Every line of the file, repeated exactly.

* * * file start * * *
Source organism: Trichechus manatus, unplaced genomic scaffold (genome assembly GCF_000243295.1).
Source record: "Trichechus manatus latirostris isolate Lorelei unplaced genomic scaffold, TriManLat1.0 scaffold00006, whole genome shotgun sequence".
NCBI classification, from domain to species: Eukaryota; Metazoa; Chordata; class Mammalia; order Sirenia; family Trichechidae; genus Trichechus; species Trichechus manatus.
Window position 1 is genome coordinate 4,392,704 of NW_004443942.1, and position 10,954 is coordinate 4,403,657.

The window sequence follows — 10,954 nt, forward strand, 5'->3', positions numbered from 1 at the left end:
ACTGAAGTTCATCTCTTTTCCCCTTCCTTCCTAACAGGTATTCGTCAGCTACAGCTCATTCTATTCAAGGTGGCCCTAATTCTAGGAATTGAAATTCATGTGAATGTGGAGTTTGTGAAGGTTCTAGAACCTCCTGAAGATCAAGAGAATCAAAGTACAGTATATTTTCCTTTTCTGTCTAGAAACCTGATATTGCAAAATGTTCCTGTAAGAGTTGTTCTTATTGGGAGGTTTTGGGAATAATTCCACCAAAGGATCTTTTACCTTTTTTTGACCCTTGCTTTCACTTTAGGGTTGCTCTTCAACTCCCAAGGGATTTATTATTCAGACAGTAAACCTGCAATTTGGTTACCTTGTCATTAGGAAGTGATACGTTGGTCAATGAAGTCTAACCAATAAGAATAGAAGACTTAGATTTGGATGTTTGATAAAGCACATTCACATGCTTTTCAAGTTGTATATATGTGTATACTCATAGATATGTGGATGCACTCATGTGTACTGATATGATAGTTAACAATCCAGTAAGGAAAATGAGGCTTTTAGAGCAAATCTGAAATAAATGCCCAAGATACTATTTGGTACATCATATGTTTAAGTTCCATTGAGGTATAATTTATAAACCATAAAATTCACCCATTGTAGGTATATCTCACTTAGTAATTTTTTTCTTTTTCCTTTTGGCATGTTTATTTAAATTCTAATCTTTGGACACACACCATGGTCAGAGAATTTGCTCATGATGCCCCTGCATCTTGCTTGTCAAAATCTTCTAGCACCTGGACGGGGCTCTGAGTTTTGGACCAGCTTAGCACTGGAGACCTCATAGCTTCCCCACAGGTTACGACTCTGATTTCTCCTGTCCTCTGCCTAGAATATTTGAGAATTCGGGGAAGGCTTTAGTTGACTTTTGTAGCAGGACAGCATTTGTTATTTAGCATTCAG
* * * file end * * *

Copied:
Source organism: Trichechus manatus, unplaced genomic scaffold (genome assembly GCF_000243295.1).
Source record: "Trichechus manatus latirostris isolate Lorelei unplaced genomic scaffold, TriManLat1.0 scaffold00006, whole genome shotgun sequence".
NCBI classification, from domain to species: Eukaryota; Metazoa; Chordata; class Mammalia; order Sirenia; family Trichechidae; genus Trichechus; species Trichechus manatus.
Window position 1 is genome coordinate 4,392,704 of NW_004443942.1, and position 10,954 is coordinate 4,403,657.

The window sequence follows — 10,954 nt, forward strand, 5'->3', positions numbered from 1 at the left end:
ACTGAAGTTCATCTCTTTTCCCCTTCCTTCCTAACAGGTATTCGTCAGCTACAGCTCATTCTATTCAAGGTGGCCCTAATTCTAGGAATTGAAATTCATGTGAATGTGGAGTTTGTGAAGGTTCTAGAACCTCCTGAAGATCAAGAGAATCAAAGTACAGTATATTTTCCTTTTCTGTCTAGAAACCTGATATTGCAAAATGTTCCTGTAAGAGTTGTTCTTATTGGGAGGTTTTGGGAATAATTCCACCAAAGGATCTTTTACCTTTTTTTGACCCTTGCTTTCACTTTAGGGTTGCTCTTCAACTCCCAAGGGATTTATTATTCAGACAGTAAACCTGCAATTTGGTTACCTTGTCATTAGGAAGTGATACGTTGGTCAATGAAGTCTAACCAATAAGAATAGAAGACTTAGATTTGGATGTTTGATAAAGCACATTCACATGCTTTTCAAGTTGTATATATGTGTATACTCATAGATATGTGGATGCACTCATGTGTACTGATATGATAGTTAACAATCCAGTAAGGAAAATGAGGCTTTTAGAGCAAATCTGAAATAAATGCCCAAGATACTATTTGGTACATCATATGTTTAAGTTCCATTGAGGTATAATTTATAAACCATAAAATTCACCCATTGTAGGTATATCTCACTTAGTAATTTTTTTCTTTTTCCTTTTGGCATGTTTATTTAAATTCTAATCTTTGGACACACACCATGGTCAGAGAATTTGCTCATGATGCCCCTGCATCTTGCTTGTCAAAATCTTCTAGCACCTGGACGGGGCTCTGAGTTTTGGACCAGCTTAGCACTGGAGACCTCATAGCTTCCCCACAGGTTACGACTCTGATTTCTCCTGTCCTCTGCCTAGAATATTTGAGAATTCGGGGAAGGCTTTAGTTGACTTTTGTAGCAGGACAGCATTTGTTATTTAGCATTCAG